Archives For Nashville

 

Rodney Clapp Reviews Rick Bass’s Novel
NASHVILLE CHROME for BOOKS AND CULTURE

http://www.booksandculture.com/articles/webexclusives/2010/october/nashvillechrome.html

Who, in a world now so thoroughly constituted as a consumer culture, is not susceptible to the allures of fame? As Rick Bass’s new novel palpably demonstrates, certainly not Maxine Brown. Maxine was (and remains) the oldest of the three siblings that made up the Brown Family, a country music singing group successful in the late 1950s and early ’60s. The Browns pumped out a burst of hits that included “The Three Bells,” “I Take the Chance,” and “Money,” and for awhile kept pace with the brightly blazing production of a close friend of the family, one Elvis Presley.

Bass’ novelization of the Browns’ experiences is not a chronologically ordered, exhaustive retelling of their lives and career as a singing group. Instead, he gives us a series of set pieces that poignantly show the Browns (especially Maxine) in the ascent from poverty in the Arkansas woods to Nashville stardom, and then their abrupt retreat back into comparative obscurity. The book is also a fictional meditation on fame and its cruel vagaries.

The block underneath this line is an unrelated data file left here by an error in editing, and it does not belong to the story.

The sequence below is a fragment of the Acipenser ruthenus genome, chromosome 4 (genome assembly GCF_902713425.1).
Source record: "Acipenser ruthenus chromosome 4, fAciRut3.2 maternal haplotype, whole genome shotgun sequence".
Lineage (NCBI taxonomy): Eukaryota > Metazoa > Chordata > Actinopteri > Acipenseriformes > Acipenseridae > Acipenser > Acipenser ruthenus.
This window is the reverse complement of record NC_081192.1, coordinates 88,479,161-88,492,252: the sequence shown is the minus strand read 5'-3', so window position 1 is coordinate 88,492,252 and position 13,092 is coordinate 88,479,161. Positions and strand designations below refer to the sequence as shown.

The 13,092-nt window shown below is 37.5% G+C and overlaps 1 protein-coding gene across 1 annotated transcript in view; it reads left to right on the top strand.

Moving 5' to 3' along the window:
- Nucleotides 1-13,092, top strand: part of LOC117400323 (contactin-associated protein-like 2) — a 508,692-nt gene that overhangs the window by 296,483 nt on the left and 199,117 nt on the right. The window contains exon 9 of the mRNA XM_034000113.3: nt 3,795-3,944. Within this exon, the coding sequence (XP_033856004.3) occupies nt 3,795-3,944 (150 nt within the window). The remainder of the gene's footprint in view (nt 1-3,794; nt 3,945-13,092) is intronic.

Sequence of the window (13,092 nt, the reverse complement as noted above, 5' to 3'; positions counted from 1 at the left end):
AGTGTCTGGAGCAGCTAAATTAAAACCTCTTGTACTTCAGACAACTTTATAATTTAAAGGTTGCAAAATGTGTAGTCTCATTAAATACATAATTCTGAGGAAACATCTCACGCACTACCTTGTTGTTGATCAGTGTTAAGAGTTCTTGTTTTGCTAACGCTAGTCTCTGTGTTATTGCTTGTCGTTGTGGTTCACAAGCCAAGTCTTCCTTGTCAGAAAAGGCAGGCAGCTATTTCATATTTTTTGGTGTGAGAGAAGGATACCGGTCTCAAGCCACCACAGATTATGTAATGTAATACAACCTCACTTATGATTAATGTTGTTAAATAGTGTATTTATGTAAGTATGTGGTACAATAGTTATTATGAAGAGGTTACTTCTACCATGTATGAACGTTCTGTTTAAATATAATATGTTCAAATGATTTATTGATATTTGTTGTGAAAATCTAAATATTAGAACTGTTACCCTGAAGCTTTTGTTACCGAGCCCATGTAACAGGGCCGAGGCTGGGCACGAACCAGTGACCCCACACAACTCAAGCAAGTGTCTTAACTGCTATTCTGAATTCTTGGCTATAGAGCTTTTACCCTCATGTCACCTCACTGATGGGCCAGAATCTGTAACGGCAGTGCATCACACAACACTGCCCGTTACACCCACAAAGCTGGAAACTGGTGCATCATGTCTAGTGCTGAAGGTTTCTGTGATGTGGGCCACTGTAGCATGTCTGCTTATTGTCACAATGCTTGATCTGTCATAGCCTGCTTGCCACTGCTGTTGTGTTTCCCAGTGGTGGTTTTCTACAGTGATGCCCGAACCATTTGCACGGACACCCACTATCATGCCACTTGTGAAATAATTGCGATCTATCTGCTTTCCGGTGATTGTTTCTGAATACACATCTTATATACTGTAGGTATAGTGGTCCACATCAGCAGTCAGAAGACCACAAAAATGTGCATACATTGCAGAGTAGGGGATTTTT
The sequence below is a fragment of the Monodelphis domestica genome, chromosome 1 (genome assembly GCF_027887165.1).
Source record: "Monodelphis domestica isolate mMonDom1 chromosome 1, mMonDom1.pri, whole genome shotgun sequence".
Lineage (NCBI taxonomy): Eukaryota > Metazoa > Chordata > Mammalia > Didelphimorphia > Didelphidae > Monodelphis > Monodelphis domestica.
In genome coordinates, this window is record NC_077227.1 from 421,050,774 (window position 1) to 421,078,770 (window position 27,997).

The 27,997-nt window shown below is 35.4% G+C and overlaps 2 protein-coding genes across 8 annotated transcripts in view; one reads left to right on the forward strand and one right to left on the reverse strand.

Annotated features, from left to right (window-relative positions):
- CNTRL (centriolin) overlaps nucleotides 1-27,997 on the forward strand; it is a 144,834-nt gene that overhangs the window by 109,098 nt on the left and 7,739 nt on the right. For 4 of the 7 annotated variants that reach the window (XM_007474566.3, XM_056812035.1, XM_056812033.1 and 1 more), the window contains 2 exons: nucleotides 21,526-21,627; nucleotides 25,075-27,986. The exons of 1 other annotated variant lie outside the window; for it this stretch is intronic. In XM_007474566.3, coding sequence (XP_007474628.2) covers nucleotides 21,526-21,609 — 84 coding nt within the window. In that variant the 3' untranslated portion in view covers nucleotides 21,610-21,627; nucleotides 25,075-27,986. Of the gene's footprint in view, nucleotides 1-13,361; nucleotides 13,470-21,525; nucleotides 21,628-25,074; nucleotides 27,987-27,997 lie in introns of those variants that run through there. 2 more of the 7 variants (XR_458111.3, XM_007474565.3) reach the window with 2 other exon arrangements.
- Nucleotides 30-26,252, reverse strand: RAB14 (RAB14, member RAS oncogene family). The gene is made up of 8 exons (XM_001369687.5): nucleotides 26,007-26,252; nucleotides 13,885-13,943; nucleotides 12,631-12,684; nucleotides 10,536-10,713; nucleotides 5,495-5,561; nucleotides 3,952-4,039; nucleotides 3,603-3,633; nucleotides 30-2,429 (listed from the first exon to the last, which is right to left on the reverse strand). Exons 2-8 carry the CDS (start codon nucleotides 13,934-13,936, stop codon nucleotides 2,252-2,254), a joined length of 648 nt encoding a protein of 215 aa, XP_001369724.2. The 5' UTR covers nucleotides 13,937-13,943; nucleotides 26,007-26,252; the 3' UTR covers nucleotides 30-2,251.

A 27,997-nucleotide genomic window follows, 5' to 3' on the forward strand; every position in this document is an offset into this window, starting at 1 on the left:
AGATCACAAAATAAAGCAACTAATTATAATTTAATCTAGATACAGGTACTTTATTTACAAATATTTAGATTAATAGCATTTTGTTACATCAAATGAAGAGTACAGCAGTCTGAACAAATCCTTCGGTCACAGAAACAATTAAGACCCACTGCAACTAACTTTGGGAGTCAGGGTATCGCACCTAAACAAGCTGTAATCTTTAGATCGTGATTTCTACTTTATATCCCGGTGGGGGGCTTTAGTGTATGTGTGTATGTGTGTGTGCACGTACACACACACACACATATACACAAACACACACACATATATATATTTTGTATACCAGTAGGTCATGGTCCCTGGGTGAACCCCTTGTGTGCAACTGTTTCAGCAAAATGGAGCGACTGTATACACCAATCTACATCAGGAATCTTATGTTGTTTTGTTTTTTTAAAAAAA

Read the full review:
http://www.booksandculture.com/articles/webexclusives/2010/october/nashvillechrome.html

NASHVILLE CHROME: A Novel
Rick Bass.
Hardback:  Houghton Mifflin Harcourt  ,2010.
Buy now: [ Amazon ]


The NY TIMES review of
AMERICAN GRACE:  How Religion Divides and Unites Us
by Robert Putnam and David Campbell.

http://www.nytimes.com/2010/10/10/books/review/Wright-t.html

At first glance, the authors of “American Grace” would seem to suffer from very bad timing. Between the completion of their manuscript and its publication, the dispute over the Islamic center in Lower Manhattan erupted, followed by the ­Koran-burning controversy, and somewhere along the way a New York cabdriver was stabbed, apparently for being a Muslim. All this gives a quaint air to their declaration, in the book’s first chapter, that “America peacefully combines a high degree of religious devotion with tremendous religious diversity.” And it seems to render moot one of their main goals: to illuminate the source of this inter­faith ­tolerance.